John Walsh Walsh Glass

J Walsh Walsh Glass
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John Walsh Walsh glass
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John Walsh Walsh

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John Walsh Walsh Glass
J Walsh Walsh Glass: A short explanation

John Walsh Walsh bought a glassworks in Birmingham, England, in 1850 and it operated for a hundred years. The beautiful vase on the left is an example of this company's "New Opaline Brocade" glass which was advertised in the Pottery and Glass Trade Gazette in 1897. They made a large volume of glass, in all the typical styles of their period. Cut crystal in traditional or historical designs was another of their specialities, and from the turn of the century for the following 40 years they produced cut lead crystal with very deep cutting.

In the early part of the twentieth century the John Walsh Walsh Glass factory continued to make traditional and Victorian types of glass, which were very popular with the British public. After the first world war (in 1923) the company became John Walsh Walsh Ltd (a public company) run by Philip and Sydney Walker (grandson's of John Walsh Walsh). The glassworks was by this time known as the Soho and Vesta Glass Works. In 1928 W G Riley (great grandson of John Walsh Walsh) took control of the operation, and during the 1930's the company produced some very modern designs.

The glassware introduced by John Walsh Walsh Ltd in 1929 called "Pompeian" (a glass with random bubbles) was a major departure from their traditional production, and was very successful. They also introduced an irridescent range of blown glass in that same year.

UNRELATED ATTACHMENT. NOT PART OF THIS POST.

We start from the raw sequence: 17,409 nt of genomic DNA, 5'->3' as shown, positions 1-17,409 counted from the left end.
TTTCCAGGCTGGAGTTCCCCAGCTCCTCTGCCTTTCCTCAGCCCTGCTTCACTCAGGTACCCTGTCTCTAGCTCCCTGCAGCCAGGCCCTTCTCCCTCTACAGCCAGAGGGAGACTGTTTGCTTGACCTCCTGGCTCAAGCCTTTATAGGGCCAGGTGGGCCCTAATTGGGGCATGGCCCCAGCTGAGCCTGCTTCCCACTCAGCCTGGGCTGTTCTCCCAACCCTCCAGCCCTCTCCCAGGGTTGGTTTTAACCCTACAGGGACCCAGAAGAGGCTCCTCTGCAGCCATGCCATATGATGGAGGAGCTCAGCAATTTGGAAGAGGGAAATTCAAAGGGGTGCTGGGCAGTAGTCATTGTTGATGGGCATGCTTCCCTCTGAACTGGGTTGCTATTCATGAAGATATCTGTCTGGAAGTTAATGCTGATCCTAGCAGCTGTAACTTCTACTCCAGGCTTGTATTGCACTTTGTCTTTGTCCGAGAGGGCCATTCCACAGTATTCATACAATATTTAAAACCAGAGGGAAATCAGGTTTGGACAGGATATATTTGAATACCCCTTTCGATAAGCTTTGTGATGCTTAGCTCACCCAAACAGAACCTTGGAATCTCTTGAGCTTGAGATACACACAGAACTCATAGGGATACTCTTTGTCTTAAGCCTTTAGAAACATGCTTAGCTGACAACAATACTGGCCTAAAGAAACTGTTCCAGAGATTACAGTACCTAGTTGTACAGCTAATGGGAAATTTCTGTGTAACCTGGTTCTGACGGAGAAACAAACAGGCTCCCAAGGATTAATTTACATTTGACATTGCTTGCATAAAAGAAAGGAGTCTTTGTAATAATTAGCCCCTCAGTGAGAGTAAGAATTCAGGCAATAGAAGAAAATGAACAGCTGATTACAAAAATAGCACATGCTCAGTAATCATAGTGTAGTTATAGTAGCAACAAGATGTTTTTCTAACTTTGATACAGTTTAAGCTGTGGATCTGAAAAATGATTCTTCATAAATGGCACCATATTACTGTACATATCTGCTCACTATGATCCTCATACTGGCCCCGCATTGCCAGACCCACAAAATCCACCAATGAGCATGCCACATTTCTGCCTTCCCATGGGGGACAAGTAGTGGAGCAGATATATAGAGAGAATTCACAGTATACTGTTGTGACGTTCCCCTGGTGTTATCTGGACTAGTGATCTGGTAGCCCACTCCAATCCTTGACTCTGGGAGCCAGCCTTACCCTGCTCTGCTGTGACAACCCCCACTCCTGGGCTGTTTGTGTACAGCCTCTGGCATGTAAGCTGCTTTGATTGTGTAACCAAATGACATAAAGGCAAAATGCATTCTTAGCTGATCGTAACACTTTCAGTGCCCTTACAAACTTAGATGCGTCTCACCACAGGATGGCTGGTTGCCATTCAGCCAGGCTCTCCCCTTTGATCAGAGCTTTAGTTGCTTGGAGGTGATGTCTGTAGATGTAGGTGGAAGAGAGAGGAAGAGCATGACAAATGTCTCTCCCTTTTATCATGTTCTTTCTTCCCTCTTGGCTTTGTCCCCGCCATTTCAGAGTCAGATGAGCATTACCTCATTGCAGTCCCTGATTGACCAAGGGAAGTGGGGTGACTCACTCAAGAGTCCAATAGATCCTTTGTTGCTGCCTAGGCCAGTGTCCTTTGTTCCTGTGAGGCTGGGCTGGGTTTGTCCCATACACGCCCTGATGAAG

The designer/sculptor Walter Gilbert designed some beautiful lighting panels for John Walsh Walsh Ltd in 1930-1931. Another artist/designer, W. Clyne Farquharson, produced a set of designs for vases and bowls for the company between 1933 and 1937. These were advertised extensively in the Pottery and Glass Trades Gazette in the years 1936-37, and received a great deal of attention from the press and praise from the newly-formed Council for Art and Industry. Originally sold as signed, limited edition pieces, these vases were a major innovation in English pressed and engraved glass.

From 1937 onwards the Farquharson designs were applied to a wider range of glassware, and the limited edition concept abandoned. All Farquharson designs are believed to be signed "Clyne Farquharson" and from 1939 onwards the letters NRD (Nationally Registered Designer) were added. Production of art glass and tableware at John Walsh Walsh ceased in 1942 because of the war in Europe, and was not restarted after the war.
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Glass of John Walsh Walsh by Reynolds 2000. British glass book British Glass Between the Wars 1987 20th Century glass Jackson 20th Century glass McConnell 20th Century glass 2004

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